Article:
The Map that Changed the World: William Smith and the Birth of Modern Geology, by Simon Winchester

Few branches of science are so closely attributable to a single originator as geology.  Simon Winchester gives us a brisk walk through the life of William Smith as his observations of the English countryside grew from surveying for coal mining, canal building and agricultural drainage to a full mapping of its surface and subsurface geologic structures. 

The life story includes Smith’s humble beginnings and emphasizes how his lack of social standing, despite his competence in his surveying work, hindered acceptance of his scientific work.  He tried to offset this status by living above his means, with consequent times of financial failure and debtors prison. 

Recognition of his scientific work follows a similar arc.  Smith came to a sweeping understanding of the sedimentary layers of coal, limestone, chalk, and other soil and mineral formations that he observed in regular bands across England.  This understanding was enhanced by the correlation of fossils associated with different layers.  The consistent tilt of these layers also allowed him to predict their appearance underground.  This understanding was of obvious commercial value to the mining industry at that time and since to petroleum and other industries.  Smith finally compiled his observations in his “Map of the Strata of England and Wales,” which sold well, though Smith’s lack of social standing meant that the economic value of his work went largely to others.  Intellectual recognition of the originality of Smith’s work, and its importance to understanding the formation of the earth and the evolution of life, was contested for years.  Eventual recognition of Smith’s creative role in forming the science of geology came later in his life, giving a happy ending to the story.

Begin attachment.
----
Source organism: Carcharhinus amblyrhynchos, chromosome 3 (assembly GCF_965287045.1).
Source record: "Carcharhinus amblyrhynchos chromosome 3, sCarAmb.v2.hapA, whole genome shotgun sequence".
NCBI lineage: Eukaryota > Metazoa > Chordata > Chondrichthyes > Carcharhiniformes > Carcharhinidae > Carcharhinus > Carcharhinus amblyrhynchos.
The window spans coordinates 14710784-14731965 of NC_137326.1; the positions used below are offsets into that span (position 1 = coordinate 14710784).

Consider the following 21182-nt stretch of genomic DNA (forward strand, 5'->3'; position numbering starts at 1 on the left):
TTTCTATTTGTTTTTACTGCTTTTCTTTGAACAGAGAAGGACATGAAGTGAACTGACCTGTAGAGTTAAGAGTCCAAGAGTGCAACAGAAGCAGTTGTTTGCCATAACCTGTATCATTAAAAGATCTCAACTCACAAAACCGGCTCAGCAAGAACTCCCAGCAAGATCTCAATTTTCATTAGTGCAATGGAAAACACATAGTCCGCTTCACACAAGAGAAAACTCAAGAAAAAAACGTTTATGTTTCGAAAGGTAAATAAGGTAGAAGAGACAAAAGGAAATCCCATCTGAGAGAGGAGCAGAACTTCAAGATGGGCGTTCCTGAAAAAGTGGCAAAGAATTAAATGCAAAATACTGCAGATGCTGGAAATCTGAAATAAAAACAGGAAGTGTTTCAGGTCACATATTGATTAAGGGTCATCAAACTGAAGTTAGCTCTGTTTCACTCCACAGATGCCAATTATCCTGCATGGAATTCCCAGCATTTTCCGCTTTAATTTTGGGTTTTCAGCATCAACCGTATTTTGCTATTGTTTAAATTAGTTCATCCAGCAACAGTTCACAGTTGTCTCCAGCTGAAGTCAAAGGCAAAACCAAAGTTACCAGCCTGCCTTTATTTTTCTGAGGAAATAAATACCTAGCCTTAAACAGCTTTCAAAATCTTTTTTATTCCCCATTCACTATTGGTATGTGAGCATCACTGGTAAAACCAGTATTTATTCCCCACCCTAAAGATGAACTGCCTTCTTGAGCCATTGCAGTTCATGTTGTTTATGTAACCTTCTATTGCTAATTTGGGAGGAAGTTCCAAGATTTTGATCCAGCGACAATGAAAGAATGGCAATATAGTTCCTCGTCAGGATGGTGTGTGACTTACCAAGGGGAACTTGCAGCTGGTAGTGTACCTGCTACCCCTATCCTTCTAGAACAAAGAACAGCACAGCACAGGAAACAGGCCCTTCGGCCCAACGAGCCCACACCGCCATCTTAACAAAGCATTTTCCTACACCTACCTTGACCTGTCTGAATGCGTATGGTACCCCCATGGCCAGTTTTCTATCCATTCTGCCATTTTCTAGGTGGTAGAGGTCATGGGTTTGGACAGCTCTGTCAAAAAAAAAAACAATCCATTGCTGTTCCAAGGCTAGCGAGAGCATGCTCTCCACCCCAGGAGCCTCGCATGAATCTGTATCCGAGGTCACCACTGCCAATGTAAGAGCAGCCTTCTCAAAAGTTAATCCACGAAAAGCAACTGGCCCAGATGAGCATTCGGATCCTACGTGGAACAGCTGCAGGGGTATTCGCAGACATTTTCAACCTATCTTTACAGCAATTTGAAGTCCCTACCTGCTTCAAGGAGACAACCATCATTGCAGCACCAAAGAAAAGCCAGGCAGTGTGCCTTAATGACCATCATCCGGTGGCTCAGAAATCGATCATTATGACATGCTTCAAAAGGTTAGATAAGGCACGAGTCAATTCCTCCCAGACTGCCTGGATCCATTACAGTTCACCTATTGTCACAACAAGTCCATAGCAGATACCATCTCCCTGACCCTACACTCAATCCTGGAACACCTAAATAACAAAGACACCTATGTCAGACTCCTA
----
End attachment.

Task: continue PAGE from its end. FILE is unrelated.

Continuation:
Winchester’s telling of the story is quintessentially British in style.  He wields arcane vocabulary and scientific terminology in intricate sentences that are at times charming and at sometimes just dense.  Winchester makes scientific concepts understandable to readers willing to do some work, or skippable without losing the flow.  There are a number of helpful illustrations, but a shortage of maps of Smith’s whirlwind travels throughout England that would orient readers who don’t know that geography.  This book opened a new area of knowledge for most of our group, though some of us had touched bits of its subject matter.  It provided wonderful discussion material for our group.  We explored imprisonment for debt, how Smith avoided conflict with literal interpretations of biblical creation stories, the shift of thought during the unfolding of the age of reason and the industrial revolution and the individual genius of finding unique significance from observations seen by millions. 

— Bill Smith

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